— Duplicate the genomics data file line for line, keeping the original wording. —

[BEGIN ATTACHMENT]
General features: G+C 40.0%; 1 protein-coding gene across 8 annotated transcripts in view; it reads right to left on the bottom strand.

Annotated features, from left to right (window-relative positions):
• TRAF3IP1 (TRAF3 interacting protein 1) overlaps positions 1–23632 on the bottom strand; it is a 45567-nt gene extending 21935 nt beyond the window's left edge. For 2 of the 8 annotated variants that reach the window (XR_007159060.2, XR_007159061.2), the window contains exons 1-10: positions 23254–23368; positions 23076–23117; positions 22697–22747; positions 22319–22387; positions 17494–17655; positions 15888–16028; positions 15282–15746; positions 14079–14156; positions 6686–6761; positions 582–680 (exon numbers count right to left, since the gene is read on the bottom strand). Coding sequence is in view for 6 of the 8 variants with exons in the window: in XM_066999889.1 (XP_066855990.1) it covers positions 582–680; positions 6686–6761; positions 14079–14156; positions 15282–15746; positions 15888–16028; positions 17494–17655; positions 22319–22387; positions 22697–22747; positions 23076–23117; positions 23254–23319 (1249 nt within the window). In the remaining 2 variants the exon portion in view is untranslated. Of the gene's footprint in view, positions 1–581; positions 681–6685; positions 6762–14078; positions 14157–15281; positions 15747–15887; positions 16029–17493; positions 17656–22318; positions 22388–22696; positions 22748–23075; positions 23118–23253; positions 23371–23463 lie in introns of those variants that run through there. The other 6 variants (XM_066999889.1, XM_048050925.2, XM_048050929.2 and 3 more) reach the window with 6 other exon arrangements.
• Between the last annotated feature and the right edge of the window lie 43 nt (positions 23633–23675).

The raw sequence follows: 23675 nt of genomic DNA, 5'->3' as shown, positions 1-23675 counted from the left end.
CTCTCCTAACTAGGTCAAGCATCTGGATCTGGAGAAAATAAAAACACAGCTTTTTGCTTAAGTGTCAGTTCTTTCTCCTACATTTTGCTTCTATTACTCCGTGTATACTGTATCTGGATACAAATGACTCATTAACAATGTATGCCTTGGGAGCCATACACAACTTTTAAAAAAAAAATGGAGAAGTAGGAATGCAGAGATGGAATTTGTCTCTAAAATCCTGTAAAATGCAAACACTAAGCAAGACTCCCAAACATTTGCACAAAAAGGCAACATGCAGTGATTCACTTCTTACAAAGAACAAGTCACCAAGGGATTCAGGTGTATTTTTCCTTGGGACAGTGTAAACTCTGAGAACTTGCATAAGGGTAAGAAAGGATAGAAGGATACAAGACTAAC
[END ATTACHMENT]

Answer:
General features: G+C 40.0%; 1 protein-coding gene across 8 annotated transcripts in view; it reads right to left on the bottom strand.

Annotated features, from left to right (window-relative positions):
• TRAF3IP1 (TRAF3 interacting protein 1) overlaps positions 1–23632 on the bottom strand; it is a 45567-nt gene extending 21935 nt beyond the window's left edge. For 2 of the 8 annotated variants that reach the window (XR_007159060.2, XR_007159061.2), the window contains exons 1-10: positions 23254–23368; positions 23076–23117; positions 22697–22747; positions 22319–22387; positions 17494–17655; positions 15888–16028; positions 15282–15746; positions 14079–14156; positions 6686–6761; positions 582–680 (exon numbers count right to left, since the gene is read on the bottom strand). Coding sequence is in view for 6 of the 8 variants with exons in the window: in XM_066999889.1 (XP_066855990.1) it covers positions 582–680; positions 6686–6761; positions 14079–14156; positions 15282–15746; positions 15888–16028; positions 17494–17655; positions 22319–22387; positions 22697–22747; positions 23076–23117; positions 23254–23319 (1249 nt within the window). In the remaining 2 variants the exon portion in view is untranslated. Of the gene's footprint in view, positions 1–581; positions 681–6685; positions 6762–14078; positions 14157–15281; positions 15747–15887; positions 16029–17493; positions 17656–22318; positions 22388–22696; positions 22748–23075; positions 23118–23253; positions 23371–23463 lie in introns of those variants that run through there. The other 6 variants (XM_066999889.1, XM_048050925.2, XM_048050929.2 and 3 more) reach the window with 6 other exon arrangements.
• Between the last annotated feature and the right edge of the window lie 43 nt (positions 23633–23675).

The raw sequence follows: 23675 nt of genomic DNA, 5'->3' as shown, positions 1-23675 counted from the left end.
CTCTCCTAACTAGGTCAAGCATCTGGATCTGGAGAAAATAAAAACACAGCTTTTTGCTTAAGTGTCAGTTCTTTCTCCTACATTTTGCTTCTATTACTCCGTGTATACTGTATCTGGATACAAATGACTCATTAACAATGTATGCCTTGGGAGCCATACACAACTTTTAAAAAAAAAATGGAGAAGTAGGAATGCAGAGATGGAATTTGTCTCTAAAATCCTGTAAAATGCAAACACTAAGCAAGACTCCCAAACATTTGCACAAAAAGGCAACATGCAGTGATTCACTTCTTACAAAGAACAAGTCACCAAGGGATTCAGGTGTATTTTTCCTTGGGACAGTGTAAACTCTGAGAACTTGCATAAGGGTAAGAAAGGATAGAAGGATACAAGACTAAC